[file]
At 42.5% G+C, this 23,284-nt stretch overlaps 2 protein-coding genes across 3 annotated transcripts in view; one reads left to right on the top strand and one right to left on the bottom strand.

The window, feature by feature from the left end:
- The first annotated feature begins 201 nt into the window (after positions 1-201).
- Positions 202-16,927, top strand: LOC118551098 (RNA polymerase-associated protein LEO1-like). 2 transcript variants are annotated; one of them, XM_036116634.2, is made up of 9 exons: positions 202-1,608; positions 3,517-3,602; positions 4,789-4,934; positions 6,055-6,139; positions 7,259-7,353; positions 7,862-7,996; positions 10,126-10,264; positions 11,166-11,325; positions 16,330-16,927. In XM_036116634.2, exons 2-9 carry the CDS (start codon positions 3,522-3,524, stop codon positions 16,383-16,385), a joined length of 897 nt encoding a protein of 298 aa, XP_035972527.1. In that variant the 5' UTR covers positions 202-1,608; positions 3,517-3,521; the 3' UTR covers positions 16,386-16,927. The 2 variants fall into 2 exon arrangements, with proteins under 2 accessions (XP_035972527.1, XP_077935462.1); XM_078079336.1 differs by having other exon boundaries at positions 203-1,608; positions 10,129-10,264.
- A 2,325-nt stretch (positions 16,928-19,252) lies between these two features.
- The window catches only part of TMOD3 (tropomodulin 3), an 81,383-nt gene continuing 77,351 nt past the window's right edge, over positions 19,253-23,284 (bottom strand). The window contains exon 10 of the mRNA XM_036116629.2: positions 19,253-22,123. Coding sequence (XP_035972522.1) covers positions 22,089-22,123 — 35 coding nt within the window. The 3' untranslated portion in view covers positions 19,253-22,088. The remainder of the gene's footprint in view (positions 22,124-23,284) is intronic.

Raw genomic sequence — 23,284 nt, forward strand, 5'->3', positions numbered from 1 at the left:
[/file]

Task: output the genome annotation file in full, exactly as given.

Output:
At 42.5% G+C, this 23,284-nt stretch overlaps 2 protein-coding genes across 3 annotated transcripts in view; one reads left to right on the top strand and one right to left on the bottom strand.

The window, feature by feature from the left end:
- The first annotated feature begins 201 nt into the window (after positions 1-201).
- Positions 202-16,927, top strand: LOC118551098 (RNA polymerase-associated protein LEO1-like). 2 transcript variants are annotated; one of them, XM_036116634.2, is made up of 9 exons: positions 202-1,608; positions 3,517-3,602; positions 4,789-4,934; positions 6,055-6,139; positions 7,259-7,353; positions 7,862-7,996; positions 10,126-10,264; positions 11,166-11,325; positions 16,330-16,927. In XM_036116634.2, exons 2-9 carry the CDS (start codon positions 3,522-3,524, stop codon positions 16,383-16,385), a joined length of 897 nt encoding a protein of 298 aa, XP_035972527.1. In that variant the 5' UTR covers positions 202-1,608; positions 3,517-3,521; the 3' UTR covers positions 16,386-16,927. The 2 variants fall into 2 exon arrangements, with proteins under 2 accessions (XP_035972527.1, XP_077935462.1); XM_078079336.1 differs by having other exon boundaries at positions 203-1,608; positions 10,129-10,264.
- A 2,325-nt stretch (positions 16,928-19,252) lies between these two features.
- The window catches only part of TMOD3 (tropomodulin 3), an 81,383-nt gene continuing 77,351 nt past the window's right edge, over positions 19,253-23,284 (bottom strand). The window contains exon 10 of the mRNA XM_036116629.2: positions 19,253-22,123. Coding sequence (XP_035972522.1) covers positions 22,089-22,123 — 35 coding nt within the window. The 3' untranslated portion in view covers positions 19,253-22,088. The remainder of the gene's footprint in view (positions 22,124-23,284) is intronic.

Raw genomic sequence — 23,284 nt, forward strand, 5'->3', positions numbered from 1 at the left: